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The Possibilities of Incarnation: Some Radical Molinist Suggestions
Thomas P. Flint
Vol. 37, No. 3 (Sep., 2001), pp. 307-320
Published by: Cambridge University Press
Stable URL: http://www.jstor.org/stable/20008360
Page Count: 14
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The traditional doctrine of the Incarnation maintains that God became man. But was it necessary that God become the particular man He in fact became? Could some man or woman other than the man born in Bethlehem roughly two thousand years ago have been assumed by the Son to effect our salvation? This essay addresses such questions from the perspective of one embracing Molina's picture of divine providence. After showing how Molina thought his theory of middle knowledge helps alleviate a traditional Christological puzzle, the essay turns to the aforementioned questions concerning God's incarnational alternatives and suggests some fairly radical answers. Finally, the essay presents two substantial objections to these radical answers and argues that these objections fail.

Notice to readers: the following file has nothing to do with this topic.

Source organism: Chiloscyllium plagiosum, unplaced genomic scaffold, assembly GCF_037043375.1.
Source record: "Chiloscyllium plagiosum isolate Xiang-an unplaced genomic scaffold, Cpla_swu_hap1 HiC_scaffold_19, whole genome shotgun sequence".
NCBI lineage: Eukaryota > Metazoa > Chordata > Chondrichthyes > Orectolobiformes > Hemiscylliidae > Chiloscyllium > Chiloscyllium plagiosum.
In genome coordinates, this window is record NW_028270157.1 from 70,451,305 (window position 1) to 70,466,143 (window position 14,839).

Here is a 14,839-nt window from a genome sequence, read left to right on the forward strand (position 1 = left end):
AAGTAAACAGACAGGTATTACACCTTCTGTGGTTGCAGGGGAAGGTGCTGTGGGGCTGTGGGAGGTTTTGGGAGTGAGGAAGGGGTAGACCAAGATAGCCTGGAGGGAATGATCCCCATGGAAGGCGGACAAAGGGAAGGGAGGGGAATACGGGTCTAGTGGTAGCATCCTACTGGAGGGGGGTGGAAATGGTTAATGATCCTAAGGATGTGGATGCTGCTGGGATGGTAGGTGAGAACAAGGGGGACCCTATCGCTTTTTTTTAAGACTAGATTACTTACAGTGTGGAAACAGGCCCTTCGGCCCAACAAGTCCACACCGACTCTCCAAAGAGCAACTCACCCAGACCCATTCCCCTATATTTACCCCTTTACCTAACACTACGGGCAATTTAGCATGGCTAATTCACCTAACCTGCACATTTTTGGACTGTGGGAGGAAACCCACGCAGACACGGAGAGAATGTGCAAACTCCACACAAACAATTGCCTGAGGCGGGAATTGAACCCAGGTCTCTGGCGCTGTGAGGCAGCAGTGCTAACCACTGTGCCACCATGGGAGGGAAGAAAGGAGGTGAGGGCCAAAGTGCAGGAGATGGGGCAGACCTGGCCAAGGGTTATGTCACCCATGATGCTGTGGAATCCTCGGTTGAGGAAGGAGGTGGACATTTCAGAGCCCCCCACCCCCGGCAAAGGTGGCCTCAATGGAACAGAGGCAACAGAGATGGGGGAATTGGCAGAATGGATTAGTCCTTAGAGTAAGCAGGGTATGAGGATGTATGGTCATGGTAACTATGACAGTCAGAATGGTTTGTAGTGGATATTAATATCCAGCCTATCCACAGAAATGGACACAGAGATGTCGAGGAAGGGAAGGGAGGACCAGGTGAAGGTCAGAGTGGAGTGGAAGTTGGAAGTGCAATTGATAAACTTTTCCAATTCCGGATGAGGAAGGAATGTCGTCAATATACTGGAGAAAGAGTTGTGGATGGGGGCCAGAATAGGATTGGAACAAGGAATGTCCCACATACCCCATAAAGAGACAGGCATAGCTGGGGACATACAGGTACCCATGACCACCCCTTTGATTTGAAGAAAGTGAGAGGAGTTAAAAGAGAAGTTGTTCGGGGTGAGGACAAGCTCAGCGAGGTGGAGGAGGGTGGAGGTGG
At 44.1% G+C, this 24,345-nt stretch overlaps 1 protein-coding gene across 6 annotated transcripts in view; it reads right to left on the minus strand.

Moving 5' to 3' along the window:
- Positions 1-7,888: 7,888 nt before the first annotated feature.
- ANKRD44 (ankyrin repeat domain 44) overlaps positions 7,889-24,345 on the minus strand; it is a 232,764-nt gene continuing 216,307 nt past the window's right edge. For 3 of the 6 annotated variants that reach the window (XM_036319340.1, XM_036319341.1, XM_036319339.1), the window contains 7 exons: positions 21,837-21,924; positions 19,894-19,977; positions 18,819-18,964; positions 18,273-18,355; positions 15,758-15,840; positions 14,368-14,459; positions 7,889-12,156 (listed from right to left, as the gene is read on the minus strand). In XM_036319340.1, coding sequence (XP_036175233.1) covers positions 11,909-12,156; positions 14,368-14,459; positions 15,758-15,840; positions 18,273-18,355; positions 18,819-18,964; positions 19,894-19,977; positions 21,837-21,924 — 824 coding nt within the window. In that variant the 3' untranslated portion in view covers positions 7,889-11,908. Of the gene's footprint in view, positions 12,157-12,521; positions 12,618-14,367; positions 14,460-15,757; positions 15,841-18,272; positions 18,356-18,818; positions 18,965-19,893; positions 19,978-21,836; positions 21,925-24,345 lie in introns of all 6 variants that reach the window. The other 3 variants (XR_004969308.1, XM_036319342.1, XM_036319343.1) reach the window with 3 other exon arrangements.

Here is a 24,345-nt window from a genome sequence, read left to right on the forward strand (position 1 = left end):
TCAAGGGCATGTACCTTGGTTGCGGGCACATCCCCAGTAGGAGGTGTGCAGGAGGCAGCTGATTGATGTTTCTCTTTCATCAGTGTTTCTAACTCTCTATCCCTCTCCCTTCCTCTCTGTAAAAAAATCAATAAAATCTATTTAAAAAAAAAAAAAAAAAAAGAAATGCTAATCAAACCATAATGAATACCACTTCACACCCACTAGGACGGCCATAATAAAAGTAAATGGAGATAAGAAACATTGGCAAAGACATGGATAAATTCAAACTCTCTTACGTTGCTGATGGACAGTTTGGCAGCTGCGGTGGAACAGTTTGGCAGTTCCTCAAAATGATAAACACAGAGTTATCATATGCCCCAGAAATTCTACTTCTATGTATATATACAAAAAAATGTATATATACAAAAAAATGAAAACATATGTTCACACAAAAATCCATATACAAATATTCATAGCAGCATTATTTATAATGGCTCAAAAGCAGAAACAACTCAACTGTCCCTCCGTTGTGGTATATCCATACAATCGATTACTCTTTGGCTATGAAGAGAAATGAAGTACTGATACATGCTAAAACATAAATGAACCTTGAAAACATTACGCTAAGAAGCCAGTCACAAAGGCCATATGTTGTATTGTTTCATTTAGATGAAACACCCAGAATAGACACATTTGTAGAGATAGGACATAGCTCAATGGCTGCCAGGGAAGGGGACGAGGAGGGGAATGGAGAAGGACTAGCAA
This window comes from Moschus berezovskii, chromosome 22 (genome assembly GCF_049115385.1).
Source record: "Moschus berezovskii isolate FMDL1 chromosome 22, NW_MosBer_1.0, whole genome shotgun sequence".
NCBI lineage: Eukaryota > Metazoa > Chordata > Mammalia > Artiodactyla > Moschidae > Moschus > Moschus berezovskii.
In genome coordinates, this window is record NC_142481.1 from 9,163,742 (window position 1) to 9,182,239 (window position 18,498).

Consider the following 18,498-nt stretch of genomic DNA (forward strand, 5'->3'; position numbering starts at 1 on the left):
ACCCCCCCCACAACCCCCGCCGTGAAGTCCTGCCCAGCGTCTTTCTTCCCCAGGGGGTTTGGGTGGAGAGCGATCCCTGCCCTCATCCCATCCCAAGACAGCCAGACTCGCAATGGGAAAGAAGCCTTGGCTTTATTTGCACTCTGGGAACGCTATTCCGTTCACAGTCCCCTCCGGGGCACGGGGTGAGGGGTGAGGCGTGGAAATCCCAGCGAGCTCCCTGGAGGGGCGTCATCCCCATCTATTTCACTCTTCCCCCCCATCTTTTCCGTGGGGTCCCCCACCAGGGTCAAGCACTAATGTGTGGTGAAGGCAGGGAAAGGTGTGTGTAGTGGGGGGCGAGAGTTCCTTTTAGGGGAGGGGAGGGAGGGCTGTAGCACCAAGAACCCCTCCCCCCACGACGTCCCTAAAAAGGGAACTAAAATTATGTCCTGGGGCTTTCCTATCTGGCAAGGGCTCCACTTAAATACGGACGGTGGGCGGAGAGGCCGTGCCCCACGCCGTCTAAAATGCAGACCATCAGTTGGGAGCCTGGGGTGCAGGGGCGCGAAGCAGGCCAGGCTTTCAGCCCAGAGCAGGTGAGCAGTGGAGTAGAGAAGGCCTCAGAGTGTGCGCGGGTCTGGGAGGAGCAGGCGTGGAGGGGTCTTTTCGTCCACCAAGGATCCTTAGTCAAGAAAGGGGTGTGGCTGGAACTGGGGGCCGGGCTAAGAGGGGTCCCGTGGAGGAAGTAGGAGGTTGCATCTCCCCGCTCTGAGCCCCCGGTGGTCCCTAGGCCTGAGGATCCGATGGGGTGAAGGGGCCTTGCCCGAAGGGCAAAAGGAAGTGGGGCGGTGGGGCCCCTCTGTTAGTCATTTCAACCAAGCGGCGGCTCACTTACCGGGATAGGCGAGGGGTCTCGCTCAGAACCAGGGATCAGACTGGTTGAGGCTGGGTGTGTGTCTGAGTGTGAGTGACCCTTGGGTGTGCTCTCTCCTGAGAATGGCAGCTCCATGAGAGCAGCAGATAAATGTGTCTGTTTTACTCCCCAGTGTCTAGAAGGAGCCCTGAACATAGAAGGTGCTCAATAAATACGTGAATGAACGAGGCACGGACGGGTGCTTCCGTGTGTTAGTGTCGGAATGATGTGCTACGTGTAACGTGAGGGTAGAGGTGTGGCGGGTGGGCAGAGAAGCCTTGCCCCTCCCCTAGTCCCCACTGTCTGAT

Religious Studies © 2001 Cambridge University Press